Watching the live broadcast of gloves and mask-clad Uttar Pradesh Chief Minister Yogi Adityanath sweeping the parking area near Taj Mahal in Agra, a colleague remarked "Yogi has lost his game. In trying to make an image makeover he has finished himself."
But then instant impulsive verdicts may be often misleading.
Yogi's act of using a broom to clean the area outside Taj Mahal was part of the Swachh Bharat Abhiyan. His visit to the historical monument, allowing foreigners and his countrymen to take selfies with him, spending some time at the graves of Shahjahan and Mumtaz Mahal and later holding a meeting with officials reviewing the progress of projects that the government had undertaken was as chief minister of the state. One should not forget that the government is spending Rs 157 crore for the development of Taj Mahal and its surrounding areas.
But Yogi's visit to Taj Mahal meant much more than just visiting a tourist spot. The fact that he chose to go there in less than 10 days of his party MLA Sangeet Som calling Taj "a blot on Indian culture…built by traitors" and "guaranteeing to script fresh history" is a clear indicator that Yogi wants to send a strong message to all concerned that as chief minister of the state he doesn't subscribe to the views of rouge fringe elements, as also reiteration of his opinion that Taj remains "pride of India…a monument built by blood and sweat of Indians".
It was more than evident that he wanted to settle the debate even within the Hindutva brigade about Taj to settle once and for all. Likes of Som and Vinay Katiar should take a cue from what he is suggesting.
The chief minister of India's most populous state knows that he is under constant scrutiny. What he does or does not do on contentious issues is closely watched by his political rivals, secularists-liberalists, his own supporters, media and party leadership. The matters can range from issues of statecraft to the organisation or to even elements connected with the Hindutva brigade. How he reacts to these situations and what he says both present a challenge and opportunity to the chief minister depending on how he handles them.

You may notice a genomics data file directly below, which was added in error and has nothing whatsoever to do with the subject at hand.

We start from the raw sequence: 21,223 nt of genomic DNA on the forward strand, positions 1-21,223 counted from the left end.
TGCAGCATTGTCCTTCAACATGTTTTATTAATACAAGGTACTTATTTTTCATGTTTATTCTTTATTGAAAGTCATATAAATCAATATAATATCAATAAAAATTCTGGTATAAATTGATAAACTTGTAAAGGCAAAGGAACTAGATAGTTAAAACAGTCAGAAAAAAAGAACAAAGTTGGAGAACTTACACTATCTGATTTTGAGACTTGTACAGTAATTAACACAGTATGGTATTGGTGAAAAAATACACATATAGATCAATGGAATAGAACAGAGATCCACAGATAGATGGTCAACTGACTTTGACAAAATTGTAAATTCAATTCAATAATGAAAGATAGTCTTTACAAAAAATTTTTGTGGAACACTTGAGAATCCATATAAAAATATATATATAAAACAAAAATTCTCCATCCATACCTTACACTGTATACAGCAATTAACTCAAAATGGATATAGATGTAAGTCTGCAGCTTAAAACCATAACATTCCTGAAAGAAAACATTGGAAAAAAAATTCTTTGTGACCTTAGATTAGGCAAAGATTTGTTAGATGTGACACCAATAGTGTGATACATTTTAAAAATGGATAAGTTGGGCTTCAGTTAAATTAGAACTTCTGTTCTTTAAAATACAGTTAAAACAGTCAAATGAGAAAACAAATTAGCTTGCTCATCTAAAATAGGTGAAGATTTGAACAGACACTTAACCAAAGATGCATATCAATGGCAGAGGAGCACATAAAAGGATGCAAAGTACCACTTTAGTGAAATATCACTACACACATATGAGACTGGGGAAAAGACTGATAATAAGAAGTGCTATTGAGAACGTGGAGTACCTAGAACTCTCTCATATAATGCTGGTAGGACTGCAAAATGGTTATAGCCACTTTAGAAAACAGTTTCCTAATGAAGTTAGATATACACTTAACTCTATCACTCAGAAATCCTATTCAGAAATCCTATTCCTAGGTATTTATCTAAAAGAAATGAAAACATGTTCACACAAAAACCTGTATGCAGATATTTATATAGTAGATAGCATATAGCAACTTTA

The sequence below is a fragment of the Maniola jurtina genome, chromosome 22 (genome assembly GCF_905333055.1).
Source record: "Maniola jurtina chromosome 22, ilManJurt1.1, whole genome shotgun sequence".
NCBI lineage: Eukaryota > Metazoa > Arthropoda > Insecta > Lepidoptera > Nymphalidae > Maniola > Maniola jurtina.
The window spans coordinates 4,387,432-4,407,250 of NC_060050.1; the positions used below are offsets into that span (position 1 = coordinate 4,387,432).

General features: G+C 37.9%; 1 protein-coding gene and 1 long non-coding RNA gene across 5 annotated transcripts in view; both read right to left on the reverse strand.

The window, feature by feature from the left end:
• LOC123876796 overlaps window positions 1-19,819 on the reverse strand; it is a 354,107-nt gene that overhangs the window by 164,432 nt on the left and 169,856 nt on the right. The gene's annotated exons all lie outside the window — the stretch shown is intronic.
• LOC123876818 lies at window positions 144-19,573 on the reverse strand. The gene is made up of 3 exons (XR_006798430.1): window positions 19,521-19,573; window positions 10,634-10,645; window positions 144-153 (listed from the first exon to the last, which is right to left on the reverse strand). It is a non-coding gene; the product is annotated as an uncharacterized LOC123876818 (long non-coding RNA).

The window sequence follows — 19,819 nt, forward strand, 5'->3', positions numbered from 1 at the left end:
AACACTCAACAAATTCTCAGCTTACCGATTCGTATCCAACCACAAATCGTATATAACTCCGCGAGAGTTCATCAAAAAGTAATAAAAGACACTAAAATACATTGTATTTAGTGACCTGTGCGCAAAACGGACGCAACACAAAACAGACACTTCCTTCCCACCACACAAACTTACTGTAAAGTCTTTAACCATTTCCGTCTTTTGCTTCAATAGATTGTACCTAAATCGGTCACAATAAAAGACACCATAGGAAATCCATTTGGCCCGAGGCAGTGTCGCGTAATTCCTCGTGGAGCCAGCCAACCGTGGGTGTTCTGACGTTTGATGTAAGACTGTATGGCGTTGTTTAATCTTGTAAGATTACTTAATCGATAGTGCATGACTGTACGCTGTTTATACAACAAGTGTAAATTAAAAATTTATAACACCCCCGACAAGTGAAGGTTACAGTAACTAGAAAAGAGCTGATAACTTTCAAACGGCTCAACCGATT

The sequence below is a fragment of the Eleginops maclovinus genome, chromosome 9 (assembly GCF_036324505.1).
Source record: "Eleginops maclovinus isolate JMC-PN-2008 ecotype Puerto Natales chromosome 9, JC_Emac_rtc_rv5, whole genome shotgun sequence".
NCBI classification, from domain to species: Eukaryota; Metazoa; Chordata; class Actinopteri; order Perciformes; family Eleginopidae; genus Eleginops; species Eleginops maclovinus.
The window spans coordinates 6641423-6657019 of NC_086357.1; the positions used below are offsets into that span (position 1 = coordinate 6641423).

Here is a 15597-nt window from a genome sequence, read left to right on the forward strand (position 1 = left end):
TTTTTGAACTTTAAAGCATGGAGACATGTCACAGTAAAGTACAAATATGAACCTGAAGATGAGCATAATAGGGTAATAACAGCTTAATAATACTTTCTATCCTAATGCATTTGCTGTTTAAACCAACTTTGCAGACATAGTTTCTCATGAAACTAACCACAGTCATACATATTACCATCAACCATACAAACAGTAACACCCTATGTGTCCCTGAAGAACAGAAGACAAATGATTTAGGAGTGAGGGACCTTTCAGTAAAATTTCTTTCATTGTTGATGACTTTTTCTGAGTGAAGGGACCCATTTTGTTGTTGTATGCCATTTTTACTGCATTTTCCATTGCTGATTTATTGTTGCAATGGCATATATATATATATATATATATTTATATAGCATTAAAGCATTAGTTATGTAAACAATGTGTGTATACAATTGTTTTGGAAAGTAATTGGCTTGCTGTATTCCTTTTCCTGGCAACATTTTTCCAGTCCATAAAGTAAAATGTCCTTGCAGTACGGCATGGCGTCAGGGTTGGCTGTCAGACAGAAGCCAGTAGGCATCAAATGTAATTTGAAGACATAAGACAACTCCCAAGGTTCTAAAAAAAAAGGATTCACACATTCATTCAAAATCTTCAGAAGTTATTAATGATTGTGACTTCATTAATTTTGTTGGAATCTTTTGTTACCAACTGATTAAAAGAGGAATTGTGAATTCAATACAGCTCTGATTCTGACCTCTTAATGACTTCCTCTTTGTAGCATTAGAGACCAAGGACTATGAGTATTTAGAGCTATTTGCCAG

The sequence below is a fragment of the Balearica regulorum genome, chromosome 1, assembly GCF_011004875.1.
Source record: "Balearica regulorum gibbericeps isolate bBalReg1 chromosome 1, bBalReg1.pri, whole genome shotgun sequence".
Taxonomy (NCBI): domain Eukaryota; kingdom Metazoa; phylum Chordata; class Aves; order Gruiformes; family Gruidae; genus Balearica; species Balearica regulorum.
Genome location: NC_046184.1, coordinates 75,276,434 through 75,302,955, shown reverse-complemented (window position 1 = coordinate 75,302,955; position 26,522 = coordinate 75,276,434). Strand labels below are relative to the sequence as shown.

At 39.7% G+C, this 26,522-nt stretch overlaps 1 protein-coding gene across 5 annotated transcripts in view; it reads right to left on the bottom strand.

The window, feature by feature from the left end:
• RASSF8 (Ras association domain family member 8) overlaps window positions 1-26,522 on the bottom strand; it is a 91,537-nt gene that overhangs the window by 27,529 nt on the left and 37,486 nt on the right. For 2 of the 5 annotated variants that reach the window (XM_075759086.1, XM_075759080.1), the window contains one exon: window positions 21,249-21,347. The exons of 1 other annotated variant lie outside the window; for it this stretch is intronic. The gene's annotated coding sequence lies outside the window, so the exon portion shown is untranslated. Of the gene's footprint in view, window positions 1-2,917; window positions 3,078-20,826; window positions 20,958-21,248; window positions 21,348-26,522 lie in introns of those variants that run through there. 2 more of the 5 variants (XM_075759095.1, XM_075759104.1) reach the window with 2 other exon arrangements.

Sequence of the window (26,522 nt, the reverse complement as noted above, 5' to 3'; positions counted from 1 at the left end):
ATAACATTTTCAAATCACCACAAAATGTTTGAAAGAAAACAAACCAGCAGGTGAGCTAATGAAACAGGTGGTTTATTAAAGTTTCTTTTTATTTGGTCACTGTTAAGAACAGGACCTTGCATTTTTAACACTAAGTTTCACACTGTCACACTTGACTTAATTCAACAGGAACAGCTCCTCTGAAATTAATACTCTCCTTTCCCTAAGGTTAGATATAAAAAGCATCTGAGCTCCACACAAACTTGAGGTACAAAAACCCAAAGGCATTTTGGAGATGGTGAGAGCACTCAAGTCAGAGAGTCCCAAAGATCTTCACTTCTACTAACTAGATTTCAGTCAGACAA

For Yogi, a visit to the Taj wasn't enough to convey his message. Hours after visiting the Taj, Yogi drove to GIC ground in Agra to hold a public rally to announce a slew of welfare and developmental measures that the state was undertaking. The chief minister spoke his mind to let everyone within and outside the state know what he thinks about the Taj, the purpose of his visit and on the issues that the people living in the vicinity of the grand monument are facing.
He wears saffron robes, continues to be the mahant of Gorakhnath but then he is also the chief minister and the message he gave today in Agra was that he can in no way be considered as a communal person. He has his eyes and ears open and sees issues from the perspective of an administrator, not as leader of the Hindu Yuva Vahini (which he used to head prior to becoming the chief minister).
The chief minister wants to let everyone know that he has a mind of his own and is not afraid of speaking it. Last week, on Diwali he was in Ayodhya and Chitrakoot. Yogi is acutely aware that the Ramjanambhoomi-Babri mosque dispute is pending before Supreme Court and there is no possibility of a grand Ram temple constructed in near future. However, in his own way, he tried to portray his sincerity to the Ram temple issue (albeit without uttering a word about it) which meant Ayodhya was on priority for the BJP governments at the Centre and in the state.
In Agra he took a dig at his critics, "They have a problem when I go to Ayodhya, they have a problem when I come to Agra." The chief minister even wondered why anyone should have a problem whether he visits Ayodhya, Mathura, Chitrakoot or Agra. His argument was these were places associated with social and cultural traditions of the state and all such places should be developed. Incidentally, Yogi is the first chief minister from BJP ranks who visited Taj while serving in office.
Interestingly, the Yogi government has printed and published the 2018 calendar three months in advance. One is not sure whether the government genuinely wanted to be first in the block, or to be ahead of time or it had a message to convey. But its timing, coming around the time when the chief minister was to visit Ayodhya, the state tourism department dropping Taj out of its booklet and the controversy stirred by Som, the calendar definitely had loaded messages to convey. If the February page has Ayodhya, the June page has Varanasi’s Sarnath Stupa, then July month page has Agra. It then has Lalitpur's Jain temple, Pilibhit’s Gurdwara Nanakmatta Sahib and so on.
Updated Date: Oct 26, 2017 19:54 PM